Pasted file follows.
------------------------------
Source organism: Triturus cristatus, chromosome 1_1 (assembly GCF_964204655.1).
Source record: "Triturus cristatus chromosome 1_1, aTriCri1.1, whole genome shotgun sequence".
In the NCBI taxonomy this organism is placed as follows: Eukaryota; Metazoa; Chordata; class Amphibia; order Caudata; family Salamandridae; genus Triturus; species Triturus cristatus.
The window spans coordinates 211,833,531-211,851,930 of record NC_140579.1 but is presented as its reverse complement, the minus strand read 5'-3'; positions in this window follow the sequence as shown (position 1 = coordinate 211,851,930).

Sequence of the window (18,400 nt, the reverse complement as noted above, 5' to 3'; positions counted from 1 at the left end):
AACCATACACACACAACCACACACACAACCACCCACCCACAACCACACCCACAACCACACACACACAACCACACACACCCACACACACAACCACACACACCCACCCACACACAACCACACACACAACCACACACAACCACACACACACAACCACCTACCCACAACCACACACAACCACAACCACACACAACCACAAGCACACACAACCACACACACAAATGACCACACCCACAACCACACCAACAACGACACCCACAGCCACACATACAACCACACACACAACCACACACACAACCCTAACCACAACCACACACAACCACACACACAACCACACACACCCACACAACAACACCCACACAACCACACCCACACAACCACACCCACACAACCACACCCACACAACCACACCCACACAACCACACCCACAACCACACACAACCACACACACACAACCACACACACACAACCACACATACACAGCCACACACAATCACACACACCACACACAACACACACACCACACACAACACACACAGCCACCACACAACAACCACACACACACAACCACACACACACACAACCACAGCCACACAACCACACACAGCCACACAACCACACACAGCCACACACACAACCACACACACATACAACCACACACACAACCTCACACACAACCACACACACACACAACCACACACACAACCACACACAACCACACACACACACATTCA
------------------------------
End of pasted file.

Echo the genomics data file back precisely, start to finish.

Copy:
Source organism: Triturus cristatus, chromosome 1_1 (assembly GCF_964204655.1).
Source record: "Triturus cristatus chromosome 1_1, aTriCri1.1, whole genome shotgun sequence".
In the NCBI taxonomy this organism is placed as follows: Eukaryota; Metazoa; Chordata; class Amphibia; order Caudata; family Salamandridae; genus Triturus; species Triturus cristatus.
The window spans coordinates 211,833,531-211,851,930 of record NC_140579.1 but is presented as its reverse complement, the minus strand read 5'-3'; positions in this window follow the sequence as shown (position 1 = coordinate 211,851,930).

Sequence of the window (18,400 nt, the reverse complement as noted above, 5' to 3'; positions counted from 1 at the left end):
AACCATACACACACAACCACACACACAACCACCCACCCACAACCACACCCACAACCACACACACACAACCACACACACCCACACACACAACCACACACACCCACCCACACACAACCACACACACAACCACACACAACCACACACACACAACCACCTACCCACAACCACACACAACCACAACCACACACAACCACAAGCACACACAACCACACACACAAATGACCACACCCACAACCACACCAACAACGACACCCACAGCCACACATACAACCACACACACAACCACACACACAACCCTAACCACAACCACACACAACCACACACACAACCACACACACCCACACAACAACACCCACACAACCACACCCACACAACCACACCCACACAACCACACCCACACAACCACACCCACACAACCACACCCACAACCACACACAACCACACACACACAACCACACACACACAACCACACATACACAGCCACACACAATCACACACACCACACACAACACACACACCACACACAACACACACAGCCACCACACAACAACCACACACACACAACCACACACACACACAACCACAGCCACACAACCACACACAGCCACACAACCACACACAGCCACACACACAACCACACACACATACAACCACACACACAACCTCACACACAACCACACACACACACAACCACACACACAACCACACACAACCACACACACACACATTCA